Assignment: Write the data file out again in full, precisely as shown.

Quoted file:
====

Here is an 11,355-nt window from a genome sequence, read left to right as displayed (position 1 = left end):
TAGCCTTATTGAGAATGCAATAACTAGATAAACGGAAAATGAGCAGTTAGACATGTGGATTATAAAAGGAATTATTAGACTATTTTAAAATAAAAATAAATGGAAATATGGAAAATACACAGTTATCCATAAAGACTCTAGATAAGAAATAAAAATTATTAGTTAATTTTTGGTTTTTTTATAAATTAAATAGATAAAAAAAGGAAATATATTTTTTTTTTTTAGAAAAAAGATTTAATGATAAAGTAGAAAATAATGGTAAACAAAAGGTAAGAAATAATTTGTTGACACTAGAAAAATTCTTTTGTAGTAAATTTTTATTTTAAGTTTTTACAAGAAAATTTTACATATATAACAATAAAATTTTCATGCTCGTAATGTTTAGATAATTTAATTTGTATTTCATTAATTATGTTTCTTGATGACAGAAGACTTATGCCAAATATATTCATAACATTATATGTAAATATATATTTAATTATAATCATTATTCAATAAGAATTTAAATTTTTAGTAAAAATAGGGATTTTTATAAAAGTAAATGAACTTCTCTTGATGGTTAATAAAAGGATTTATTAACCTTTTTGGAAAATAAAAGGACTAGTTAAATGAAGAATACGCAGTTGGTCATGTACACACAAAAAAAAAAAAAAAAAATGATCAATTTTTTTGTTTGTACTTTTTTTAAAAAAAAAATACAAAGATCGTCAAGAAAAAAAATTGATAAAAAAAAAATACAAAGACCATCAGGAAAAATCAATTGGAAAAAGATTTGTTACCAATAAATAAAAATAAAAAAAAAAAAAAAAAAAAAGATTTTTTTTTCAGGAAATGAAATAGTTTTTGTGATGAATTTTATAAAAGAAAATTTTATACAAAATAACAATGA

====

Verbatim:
Here is an 11,355-nt window from a genome sequence, read left to right as displayed (position 1 = left end):
TAGCCTTATTGAGAATGCAATAACTAGATAAACGGAAAATGAGCAGTTAGACATGTGGATTATAAAAGGAATTATTAGACTATTTTAAAATAAAAATAAATGGAAATATGGAAAATACACAGTTATCCATAAAGACTCTAGATAAGAAATAAAAATTATTAGTTAATTTTTGGTTTTTTTATAAATTAAATAGATAAAAAAAGGAAATATATTTTTTTTTTTTAGAAAAAAGATTTAATGATAAAGTAGAAAATAATGGTAAACAAAAGGTAAGAAATAATTTGTTGACACTAGAAAAATTCTTTTGTAGTAAATTTTTATTTTAAGTTTTTACAAGAAAATTTTACATATATAACAATAAAATTTTCATGCTCGTAATGTTTAGATAATTTAATTTGTATTTCATTAATTATGTTTCTTGATGACAGAAGACTTATGCCAAATATATTCATAACATTATATGTAAATATATATTTAATTATAATCATTATTCAATAAGAATTTAAATTTTTAGTAAAAATAGGGATTTTTATAAAAGTAAATGAACTTCTCTTGATGGTTAATAAAAGGATTTATTAACCTTTTTGGAAAATAAAAGGACTAGTTAAATGAAGAATACGCAGTTGGTCATGTACACACAAAAAAAAAAAAAAAAAATGATCAATTTTTTTGTTTGTACTTTTTTTAAAAAAAAAATACAAAGATCGTCAAGAAAAAAAATTGATAAAAAAAAAATACAAAGACCATCAGGAAAAATCAATTGGAAAAAGATTTGTTACCAATAAATAAAAATAAAAAAAAAAAAAAAAAAAAAGATTTTTTTTTCAGGAAATGAAATAGTTTTTGTGATGAATTTTATAAAAGAAAATTTTATACAAAATAACAATGA